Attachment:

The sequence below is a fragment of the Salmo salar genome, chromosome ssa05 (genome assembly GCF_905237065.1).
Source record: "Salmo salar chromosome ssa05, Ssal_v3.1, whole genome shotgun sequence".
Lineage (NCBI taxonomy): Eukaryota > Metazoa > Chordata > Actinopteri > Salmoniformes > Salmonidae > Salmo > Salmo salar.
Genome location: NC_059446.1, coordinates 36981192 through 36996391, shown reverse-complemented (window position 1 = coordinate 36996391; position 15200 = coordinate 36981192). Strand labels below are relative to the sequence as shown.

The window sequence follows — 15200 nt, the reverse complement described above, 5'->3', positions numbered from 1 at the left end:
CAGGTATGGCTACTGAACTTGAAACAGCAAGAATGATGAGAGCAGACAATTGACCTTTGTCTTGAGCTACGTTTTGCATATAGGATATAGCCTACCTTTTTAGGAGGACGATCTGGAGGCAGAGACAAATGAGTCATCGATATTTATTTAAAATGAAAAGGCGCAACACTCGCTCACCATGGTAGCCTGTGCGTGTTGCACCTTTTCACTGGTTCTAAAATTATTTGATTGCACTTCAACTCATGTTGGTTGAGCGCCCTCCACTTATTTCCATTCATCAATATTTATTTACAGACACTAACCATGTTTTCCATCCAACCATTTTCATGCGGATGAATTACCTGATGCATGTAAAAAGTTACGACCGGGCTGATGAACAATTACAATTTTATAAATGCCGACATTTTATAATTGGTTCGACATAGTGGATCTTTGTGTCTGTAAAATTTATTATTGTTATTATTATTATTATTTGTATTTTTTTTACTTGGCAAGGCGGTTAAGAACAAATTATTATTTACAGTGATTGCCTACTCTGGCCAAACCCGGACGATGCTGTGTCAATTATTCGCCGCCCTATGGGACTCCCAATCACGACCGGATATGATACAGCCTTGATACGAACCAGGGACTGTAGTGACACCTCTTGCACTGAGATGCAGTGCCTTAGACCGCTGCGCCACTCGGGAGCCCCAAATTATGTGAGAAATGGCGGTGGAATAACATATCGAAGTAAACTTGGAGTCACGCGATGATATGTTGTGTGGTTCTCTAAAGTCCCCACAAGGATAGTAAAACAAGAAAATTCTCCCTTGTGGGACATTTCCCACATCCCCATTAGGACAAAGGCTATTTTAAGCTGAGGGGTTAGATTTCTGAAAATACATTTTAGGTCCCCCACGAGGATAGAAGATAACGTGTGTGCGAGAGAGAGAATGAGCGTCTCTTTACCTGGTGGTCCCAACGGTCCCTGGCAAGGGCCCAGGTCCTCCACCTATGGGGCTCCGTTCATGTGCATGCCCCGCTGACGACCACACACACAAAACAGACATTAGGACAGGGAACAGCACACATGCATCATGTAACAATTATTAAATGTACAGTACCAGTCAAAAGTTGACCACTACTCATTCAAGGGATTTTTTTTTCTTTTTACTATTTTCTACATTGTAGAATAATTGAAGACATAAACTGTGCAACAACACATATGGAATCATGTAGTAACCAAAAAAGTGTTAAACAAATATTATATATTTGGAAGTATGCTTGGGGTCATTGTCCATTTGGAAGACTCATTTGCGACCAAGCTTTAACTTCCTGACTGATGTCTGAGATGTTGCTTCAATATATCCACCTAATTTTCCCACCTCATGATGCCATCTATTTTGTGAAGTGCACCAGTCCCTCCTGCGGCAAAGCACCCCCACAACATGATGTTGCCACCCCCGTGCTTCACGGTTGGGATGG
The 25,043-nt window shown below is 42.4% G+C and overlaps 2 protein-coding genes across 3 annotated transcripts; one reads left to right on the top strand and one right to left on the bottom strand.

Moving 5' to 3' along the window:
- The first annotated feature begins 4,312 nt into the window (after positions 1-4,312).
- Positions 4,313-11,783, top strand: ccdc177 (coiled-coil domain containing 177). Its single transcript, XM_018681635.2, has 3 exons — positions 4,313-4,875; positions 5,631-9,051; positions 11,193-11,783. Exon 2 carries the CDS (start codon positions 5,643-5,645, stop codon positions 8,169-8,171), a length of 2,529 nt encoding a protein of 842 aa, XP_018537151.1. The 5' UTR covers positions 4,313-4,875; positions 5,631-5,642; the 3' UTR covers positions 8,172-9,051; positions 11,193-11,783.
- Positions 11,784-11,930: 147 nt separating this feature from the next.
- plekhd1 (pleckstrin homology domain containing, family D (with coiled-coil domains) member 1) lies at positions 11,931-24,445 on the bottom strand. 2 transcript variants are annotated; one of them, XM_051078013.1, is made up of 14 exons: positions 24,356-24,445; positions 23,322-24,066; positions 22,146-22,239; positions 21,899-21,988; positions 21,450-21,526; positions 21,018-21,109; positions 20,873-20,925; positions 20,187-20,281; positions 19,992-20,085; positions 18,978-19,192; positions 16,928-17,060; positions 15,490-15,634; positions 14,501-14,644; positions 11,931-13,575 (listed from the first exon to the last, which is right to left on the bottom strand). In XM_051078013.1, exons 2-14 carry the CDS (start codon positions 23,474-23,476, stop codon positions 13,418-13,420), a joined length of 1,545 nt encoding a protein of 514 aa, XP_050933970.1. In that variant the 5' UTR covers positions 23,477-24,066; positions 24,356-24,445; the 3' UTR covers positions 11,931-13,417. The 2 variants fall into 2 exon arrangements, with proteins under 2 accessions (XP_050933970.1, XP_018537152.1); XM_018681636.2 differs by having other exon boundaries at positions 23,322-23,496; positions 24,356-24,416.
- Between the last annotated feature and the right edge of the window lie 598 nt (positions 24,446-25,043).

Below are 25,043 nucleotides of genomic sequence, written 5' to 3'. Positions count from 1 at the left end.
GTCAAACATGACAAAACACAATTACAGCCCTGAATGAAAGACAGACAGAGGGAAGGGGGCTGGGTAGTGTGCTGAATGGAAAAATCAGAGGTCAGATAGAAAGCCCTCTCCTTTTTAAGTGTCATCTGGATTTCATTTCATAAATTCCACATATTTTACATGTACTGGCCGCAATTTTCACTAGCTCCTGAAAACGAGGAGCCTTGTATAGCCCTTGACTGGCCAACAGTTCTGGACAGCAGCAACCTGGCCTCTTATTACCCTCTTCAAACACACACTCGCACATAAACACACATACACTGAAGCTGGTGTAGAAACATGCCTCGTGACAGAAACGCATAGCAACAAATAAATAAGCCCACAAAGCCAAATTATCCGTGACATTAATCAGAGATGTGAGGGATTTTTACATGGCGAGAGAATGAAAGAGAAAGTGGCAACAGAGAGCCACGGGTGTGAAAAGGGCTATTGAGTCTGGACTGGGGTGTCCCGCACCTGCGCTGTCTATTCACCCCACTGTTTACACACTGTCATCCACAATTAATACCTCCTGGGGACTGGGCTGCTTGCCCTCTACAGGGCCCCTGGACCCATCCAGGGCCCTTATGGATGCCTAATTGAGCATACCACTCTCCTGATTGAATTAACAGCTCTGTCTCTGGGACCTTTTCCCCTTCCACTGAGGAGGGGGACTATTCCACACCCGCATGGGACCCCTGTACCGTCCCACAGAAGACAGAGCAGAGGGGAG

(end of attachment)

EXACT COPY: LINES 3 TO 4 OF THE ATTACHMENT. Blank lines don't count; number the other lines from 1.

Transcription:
Lineage (NCBI taxonomy): Eukaryota > Metazoa > Chordata > Actinopteri > Salmoniformes > Salmonidae > Salmo > Salmo salar.
Genome location: NC_059446.1, coordinates 36981192 through 36996391, shown reverse-complemented (window position 1 = coordinate 36996391; position 15200 = coordinate 36981192). Strand labels below are relative to the sequence as shown.